“Jeremiah,” he hissed, “you have to get up now. Something’s wrong.”
The boy sat up and rubbed his eyes, hair sticking out in all directions. “What is it?” he asked in confusion.
“Mac and Anna,” Dennis replied, “they’re gone.”
Jeremiah blinked. “Maybe they went for a walk?” he suggested hopefully.
Dennis shook his head. He didn’t want to alarm Jeremiah, but there was no time for false hope. He considered the possibilities. Had zombies gotten to Mac and Anna while they were sleeping? He doubted it. Zombies weren’t known for their stealth — he definitely would have woken up to their loud groans and heavy, clumsy footsteps. That meant that Mac and Anna must have left of their own will. But why?
He shook his head again. At this point, all that mattered was finding their friends. “Let’s go, he told Jeremiah, pointing to the truck. Sensing his urgency, the boy cooperated without further protest. He gathered an armful of blankets and secured them to the bed of the truck with the ratty old rope that had held the bundle together.
Dennis paused. Which direction should they go? As Jeremiah hopped into the truck’s passenger seat, Dennis strode over to collect the blankets that Mac and Anna had slept in. There was no point in abandoning their few supplies. As he bent to gather them up, he spotted the imprint of a shoe in the dirt. Tracks!
dJust one pair of footprints at first, starting from Mac’s blankets, and then another starting from Anna’s. Dennis frowned. Where they joined up, the two sets of footprints were strangely close together — too close for two people to have been walking next to each other at the same time. One of them must have left the camp first, then the other followed later. But why?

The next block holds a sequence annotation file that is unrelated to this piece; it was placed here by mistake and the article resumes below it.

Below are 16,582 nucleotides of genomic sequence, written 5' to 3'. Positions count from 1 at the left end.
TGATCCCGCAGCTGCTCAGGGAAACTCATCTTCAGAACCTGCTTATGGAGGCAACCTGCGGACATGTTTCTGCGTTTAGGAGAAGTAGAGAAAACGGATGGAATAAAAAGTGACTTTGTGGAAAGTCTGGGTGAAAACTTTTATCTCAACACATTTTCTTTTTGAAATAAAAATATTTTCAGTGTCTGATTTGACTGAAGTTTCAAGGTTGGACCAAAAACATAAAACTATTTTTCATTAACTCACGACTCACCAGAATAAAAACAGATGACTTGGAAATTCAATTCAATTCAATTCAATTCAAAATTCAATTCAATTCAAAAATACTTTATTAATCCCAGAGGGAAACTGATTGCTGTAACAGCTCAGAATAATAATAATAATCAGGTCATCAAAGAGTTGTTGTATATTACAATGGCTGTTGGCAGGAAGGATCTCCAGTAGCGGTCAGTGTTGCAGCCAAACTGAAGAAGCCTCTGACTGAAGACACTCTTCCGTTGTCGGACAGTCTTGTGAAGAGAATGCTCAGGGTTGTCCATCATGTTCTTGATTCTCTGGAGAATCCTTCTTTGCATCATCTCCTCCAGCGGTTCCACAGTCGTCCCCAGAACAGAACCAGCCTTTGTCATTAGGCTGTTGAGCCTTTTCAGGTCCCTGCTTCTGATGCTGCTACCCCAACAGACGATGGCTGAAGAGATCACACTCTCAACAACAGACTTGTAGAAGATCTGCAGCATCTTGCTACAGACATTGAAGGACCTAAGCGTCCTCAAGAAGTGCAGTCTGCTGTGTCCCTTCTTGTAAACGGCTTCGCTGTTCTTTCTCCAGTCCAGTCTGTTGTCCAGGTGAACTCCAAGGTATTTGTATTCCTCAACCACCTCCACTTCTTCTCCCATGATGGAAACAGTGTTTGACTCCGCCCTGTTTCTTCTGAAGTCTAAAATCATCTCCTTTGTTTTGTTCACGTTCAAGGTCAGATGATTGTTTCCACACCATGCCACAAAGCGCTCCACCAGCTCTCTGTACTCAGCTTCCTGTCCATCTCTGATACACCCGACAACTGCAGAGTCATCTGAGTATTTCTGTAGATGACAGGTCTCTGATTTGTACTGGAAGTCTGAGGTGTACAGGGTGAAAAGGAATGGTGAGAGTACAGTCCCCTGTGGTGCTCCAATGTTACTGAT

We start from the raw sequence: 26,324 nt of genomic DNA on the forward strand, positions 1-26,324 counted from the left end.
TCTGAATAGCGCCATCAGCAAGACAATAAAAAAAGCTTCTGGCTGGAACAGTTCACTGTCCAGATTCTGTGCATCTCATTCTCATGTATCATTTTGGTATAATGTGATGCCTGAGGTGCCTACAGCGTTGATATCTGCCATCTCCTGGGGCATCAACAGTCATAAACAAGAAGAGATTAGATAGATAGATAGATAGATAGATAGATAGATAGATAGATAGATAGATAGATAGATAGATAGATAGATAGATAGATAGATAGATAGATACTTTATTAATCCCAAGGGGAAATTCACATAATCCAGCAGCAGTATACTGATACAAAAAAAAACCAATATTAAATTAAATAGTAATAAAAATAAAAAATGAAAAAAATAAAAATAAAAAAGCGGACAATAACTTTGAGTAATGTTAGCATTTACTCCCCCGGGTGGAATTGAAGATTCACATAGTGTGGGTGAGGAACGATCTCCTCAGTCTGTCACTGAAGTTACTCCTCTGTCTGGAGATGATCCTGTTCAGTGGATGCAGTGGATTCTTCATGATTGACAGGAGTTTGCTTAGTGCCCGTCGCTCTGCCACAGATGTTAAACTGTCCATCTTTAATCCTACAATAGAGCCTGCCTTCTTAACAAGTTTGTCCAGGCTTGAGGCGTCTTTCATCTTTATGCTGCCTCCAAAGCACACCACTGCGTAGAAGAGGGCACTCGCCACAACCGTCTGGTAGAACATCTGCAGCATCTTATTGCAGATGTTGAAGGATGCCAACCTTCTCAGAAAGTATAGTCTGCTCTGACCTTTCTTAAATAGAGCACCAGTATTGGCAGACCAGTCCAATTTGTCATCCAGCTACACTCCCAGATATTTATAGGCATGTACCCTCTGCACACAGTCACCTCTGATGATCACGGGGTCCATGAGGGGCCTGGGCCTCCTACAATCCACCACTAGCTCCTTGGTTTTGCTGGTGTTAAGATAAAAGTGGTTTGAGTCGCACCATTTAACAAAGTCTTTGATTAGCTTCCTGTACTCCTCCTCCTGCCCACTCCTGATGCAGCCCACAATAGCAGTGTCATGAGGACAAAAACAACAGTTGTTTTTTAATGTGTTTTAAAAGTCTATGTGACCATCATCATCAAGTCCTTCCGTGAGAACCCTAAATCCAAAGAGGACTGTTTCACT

Brow furrowed, Dennis hurried to the truck. He remembered how worried Mac had been the night before, even after they had used the hand sanitizer to clean Anna’s wound. He hadn’t seemed to share Dennis’s relief that the sanitizer would kill any germs that might cause an infection.
Infection. The word rang in Dennis’s head. Of course! Anna had been injured by a zombie. Wasn’t that how the plague spread? Was she a zombie now? If so, could she — would she — infect Mac, too?
Dennis leapt into the driver’s seat and peered out, tires whirring against the soft dirt. He steered the truck along the path of footprints as quickly as he could amid the thickening trees. The bumpy ground jolted the old truck around, and Jeremiah squealed as a particularly nasty bump lifted him straight off his seat and practically out the window.
“Buckle up,” Dennis ordered, “this ride may get even bumpier.”
As they progressed, Dennis felt breathless — a combination of the truck’s jostling and his own rising panic. They had no weapons, no way to defend themselves. He ran through a mental list of the items they had grabbed from the gas station, but none of them would help. Out of habit, he punched on the radio and then remembered that it would just produce static. Petey “The Muskrat” Coltrain’s bluegrass station and all the others had ceased broadcasting weeks ago as the plague intensified.
But it wasn’t static. Somehow, it was playing music! And not just any music, but a lively bluegrass tune that he recognized from his time listening to The Muskrat’s station while he and Mac were back at the farm.
“Well, at least we have a soundtrack,” he said to Jeremiah, strangely cheered by the familiar song. Jeremiah seemed unimpressed. Turning his full attention to the path ahead, Dennis focused his gaze and braked slightly. Ahead and to their left, he could make out a stream flowing through the trees in the distance. He squinted. Something was moving next to the water. Were those people? They were — it was Mac and Anna!
Dennis and Jeremiah stared in horror. Anna had a hand firmly around Mac’s throat.